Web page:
Thursday, August 21, 2014

Slaughter of the Turks

Jamie and I had a first proper go at playing Maurice the other day (after my solo attempt).

We stuck to small forces, all made up of Regular, Trained troops and we used no advanced rules, National Advantages or Notables.   Jamie played an Ottoman Turkish force (4 cavalry, 3 infantry and 2 guns) and ended up as attacker at which point he took an additional unit of cavalry as mercenaries.

The Ottoman army lines up for battle

On the Ottoman left, the heavy guns await the order to open fire

I had Russians (4 infantry, 3 cavalry, 2 guns) and managed to defend with my right flank anchored on a wood and my cavalry deployed on my left.  Jamie matched this deployment.

In the early turns Jamie marched forward his cavalry whilst I bombarded with my guns.
Ottoman cavalry advances
The Russian artillery ones fire!
At this point the smoke of battle got into this reporter's eyes.  I couldn't quite see why but for some reason, the Ottoman right-wing advance became disjointed.  Only two of the cavalry units approach close to their Russian counterparts who, in massed formation counter-carged and wiped out the enemy mercenary horse!

The hole in front of the green and blue dragoons is where the
Ottoman mercenary horse used to be.

Meanwhile the Russian centre stood impassive under the nervous gaze of their Commander in Chief.

Whilst the Ottoman infantry seemed reluctant to intervene.

On the open flank the cavalry melee continued, though, with the second unit of Ottoman cavalry handled even more roughly than the first! Doubled in combat score is often enough to rout an enemy. In this case I out scored him by 12 to 1.  Twice!

To be fair to Jamie, he'd never played either the rules or the period before so he was at something of a disadvantage. Having seen the way the wind was blowing he ordered forward his infantry centre.  I continued to bombard his advancing troops, "Passing" from time to time to build up my hand of Action Cards.

As the cavalry melee continued to develop...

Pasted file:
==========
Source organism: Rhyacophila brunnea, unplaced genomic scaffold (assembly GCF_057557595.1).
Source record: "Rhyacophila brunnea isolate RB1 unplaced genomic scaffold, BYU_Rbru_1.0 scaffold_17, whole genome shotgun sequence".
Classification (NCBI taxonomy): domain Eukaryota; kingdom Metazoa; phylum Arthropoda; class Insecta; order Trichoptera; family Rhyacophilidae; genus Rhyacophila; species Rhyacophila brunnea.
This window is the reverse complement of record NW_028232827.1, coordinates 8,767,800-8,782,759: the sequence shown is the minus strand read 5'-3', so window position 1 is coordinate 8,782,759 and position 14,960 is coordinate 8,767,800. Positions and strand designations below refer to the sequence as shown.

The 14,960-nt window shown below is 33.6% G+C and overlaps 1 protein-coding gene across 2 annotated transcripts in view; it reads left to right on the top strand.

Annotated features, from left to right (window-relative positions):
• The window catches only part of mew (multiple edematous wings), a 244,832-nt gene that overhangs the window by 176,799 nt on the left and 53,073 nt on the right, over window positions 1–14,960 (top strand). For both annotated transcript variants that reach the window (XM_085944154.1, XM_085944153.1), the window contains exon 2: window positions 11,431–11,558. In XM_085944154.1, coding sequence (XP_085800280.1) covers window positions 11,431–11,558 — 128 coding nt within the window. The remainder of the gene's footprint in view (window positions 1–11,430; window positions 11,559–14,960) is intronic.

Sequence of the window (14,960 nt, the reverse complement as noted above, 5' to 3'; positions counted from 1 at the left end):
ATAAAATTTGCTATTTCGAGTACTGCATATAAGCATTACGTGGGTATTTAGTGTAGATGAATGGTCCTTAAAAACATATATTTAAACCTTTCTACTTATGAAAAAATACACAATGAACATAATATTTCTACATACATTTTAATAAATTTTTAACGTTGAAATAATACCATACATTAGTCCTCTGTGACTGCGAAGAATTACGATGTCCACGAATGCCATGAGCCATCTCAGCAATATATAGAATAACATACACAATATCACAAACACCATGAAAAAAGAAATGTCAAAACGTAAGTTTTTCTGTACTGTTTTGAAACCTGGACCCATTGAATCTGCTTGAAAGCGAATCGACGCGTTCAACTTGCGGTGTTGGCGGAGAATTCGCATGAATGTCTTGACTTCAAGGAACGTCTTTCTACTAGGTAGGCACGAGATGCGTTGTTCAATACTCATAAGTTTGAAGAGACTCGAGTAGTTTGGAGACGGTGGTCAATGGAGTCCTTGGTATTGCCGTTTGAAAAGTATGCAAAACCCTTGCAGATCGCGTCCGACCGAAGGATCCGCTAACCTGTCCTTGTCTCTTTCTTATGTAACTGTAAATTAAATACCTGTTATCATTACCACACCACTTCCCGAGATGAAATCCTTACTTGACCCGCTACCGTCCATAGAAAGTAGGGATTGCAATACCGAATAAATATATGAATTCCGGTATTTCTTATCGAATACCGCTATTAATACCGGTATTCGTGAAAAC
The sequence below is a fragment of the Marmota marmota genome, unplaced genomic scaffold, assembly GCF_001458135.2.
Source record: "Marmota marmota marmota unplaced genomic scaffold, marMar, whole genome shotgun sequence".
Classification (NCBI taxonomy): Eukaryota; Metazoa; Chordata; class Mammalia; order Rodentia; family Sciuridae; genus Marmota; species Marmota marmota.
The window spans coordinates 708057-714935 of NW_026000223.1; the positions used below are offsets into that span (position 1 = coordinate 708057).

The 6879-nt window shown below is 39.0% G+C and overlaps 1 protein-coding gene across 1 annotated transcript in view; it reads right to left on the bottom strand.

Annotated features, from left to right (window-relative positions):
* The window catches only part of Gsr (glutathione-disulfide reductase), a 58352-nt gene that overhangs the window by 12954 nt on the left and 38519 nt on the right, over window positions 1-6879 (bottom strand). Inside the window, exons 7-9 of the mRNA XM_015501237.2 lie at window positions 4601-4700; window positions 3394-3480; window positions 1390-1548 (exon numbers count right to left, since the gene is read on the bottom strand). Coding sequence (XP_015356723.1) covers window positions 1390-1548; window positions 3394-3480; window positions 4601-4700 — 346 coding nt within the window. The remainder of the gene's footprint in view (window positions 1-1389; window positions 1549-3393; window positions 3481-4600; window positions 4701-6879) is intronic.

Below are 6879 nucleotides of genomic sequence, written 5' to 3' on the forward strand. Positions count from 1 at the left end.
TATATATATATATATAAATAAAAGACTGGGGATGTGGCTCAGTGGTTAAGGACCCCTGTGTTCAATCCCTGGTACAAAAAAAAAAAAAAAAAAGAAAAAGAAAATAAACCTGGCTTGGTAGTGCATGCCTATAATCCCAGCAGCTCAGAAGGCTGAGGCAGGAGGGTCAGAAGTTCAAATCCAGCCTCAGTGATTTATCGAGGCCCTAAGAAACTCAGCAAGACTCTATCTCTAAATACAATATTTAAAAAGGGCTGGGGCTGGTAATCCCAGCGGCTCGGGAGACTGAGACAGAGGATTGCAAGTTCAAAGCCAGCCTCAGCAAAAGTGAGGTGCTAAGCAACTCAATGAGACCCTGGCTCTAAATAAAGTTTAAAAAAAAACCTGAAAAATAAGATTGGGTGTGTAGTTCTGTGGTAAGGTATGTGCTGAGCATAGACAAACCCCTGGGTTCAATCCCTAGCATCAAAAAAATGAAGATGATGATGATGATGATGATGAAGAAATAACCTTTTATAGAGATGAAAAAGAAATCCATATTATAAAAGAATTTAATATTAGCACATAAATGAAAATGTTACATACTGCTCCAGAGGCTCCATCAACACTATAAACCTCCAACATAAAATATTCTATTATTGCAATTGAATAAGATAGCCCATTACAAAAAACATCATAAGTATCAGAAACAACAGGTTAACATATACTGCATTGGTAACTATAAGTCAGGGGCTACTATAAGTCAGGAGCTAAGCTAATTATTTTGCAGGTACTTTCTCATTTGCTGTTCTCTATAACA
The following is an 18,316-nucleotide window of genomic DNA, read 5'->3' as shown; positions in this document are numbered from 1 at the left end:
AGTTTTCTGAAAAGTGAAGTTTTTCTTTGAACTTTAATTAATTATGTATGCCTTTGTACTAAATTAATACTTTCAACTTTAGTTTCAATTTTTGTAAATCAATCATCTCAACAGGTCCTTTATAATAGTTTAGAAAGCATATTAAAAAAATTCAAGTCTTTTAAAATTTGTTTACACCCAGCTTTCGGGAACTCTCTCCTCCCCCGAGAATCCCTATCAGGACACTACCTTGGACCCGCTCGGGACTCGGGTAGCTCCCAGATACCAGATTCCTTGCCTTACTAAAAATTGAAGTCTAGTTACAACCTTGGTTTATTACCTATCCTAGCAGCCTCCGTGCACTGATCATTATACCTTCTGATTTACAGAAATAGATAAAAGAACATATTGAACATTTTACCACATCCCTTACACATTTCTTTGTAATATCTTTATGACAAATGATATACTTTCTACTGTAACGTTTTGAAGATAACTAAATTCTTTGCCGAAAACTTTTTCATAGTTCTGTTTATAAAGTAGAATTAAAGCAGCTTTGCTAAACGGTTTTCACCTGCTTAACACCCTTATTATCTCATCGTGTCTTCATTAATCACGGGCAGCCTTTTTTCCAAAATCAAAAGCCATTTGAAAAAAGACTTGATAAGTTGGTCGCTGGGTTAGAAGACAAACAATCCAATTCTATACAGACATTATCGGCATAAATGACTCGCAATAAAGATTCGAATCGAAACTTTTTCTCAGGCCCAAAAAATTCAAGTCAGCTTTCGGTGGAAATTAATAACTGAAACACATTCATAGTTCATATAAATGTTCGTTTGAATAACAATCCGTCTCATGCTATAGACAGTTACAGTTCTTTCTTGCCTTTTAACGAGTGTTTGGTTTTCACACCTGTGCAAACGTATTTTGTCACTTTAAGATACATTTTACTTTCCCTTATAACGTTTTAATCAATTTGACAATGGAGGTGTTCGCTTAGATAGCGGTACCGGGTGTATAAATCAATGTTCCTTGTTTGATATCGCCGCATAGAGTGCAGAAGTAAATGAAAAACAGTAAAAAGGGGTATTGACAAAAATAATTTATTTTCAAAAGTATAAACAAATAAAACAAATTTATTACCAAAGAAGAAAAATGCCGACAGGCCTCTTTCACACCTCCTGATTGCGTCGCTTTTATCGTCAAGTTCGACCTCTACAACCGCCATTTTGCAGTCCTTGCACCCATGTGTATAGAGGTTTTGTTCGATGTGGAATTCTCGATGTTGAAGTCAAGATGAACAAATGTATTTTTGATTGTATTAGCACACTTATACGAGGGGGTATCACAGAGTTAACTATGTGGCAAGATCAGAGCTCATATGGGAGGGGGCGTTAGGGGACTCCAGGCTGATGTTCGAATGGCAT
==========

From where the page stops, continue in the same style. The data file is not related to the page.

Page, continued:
The Russian artillery fire canister into the ranks of the Turkish Sipahis.
The infantry in the centre clashed.....

Two lines of Russians (nearest camera) prepare to exchange fire
with the Turks.
Finally, with another two Sipahi units lost in the grand cavalry melee and a unit of Janissaries lost in the firefight, the Turks' morale broke and they fled the field.  The only Russian loss came when Jamie played a Death of a Hero event card that would cost me one or two points of Army Morale depending on what Jamie rolled on a die.  It was typical of Jamie's luck throughout the game that I lost only one point!

Overall I have to say I really enjoyed Maurice.  The only thing stopping me from adopting it as my 18th century game of choice to the exclusion of all others is that it is definitely a one-player-a-side game.  For me wargaming is at its best when I can have a bunch of mates round and host a multi-player game.  As such Black Powder and 18th Century Principles of War are still in with a shout but I don't think Polemos has a chance. 


Kaptain Kobold said...

You can do Maurice multiplayer, using multiple decks. We've done both Blenheim and Malplaquet using the rules.

Phil said...

Nice report, love the heavy guns and the mass effect especially!

Counterpane said...

Yeah, the massed effect of lots of figures was why I wanted to try horse and musket in 6mm in the first place.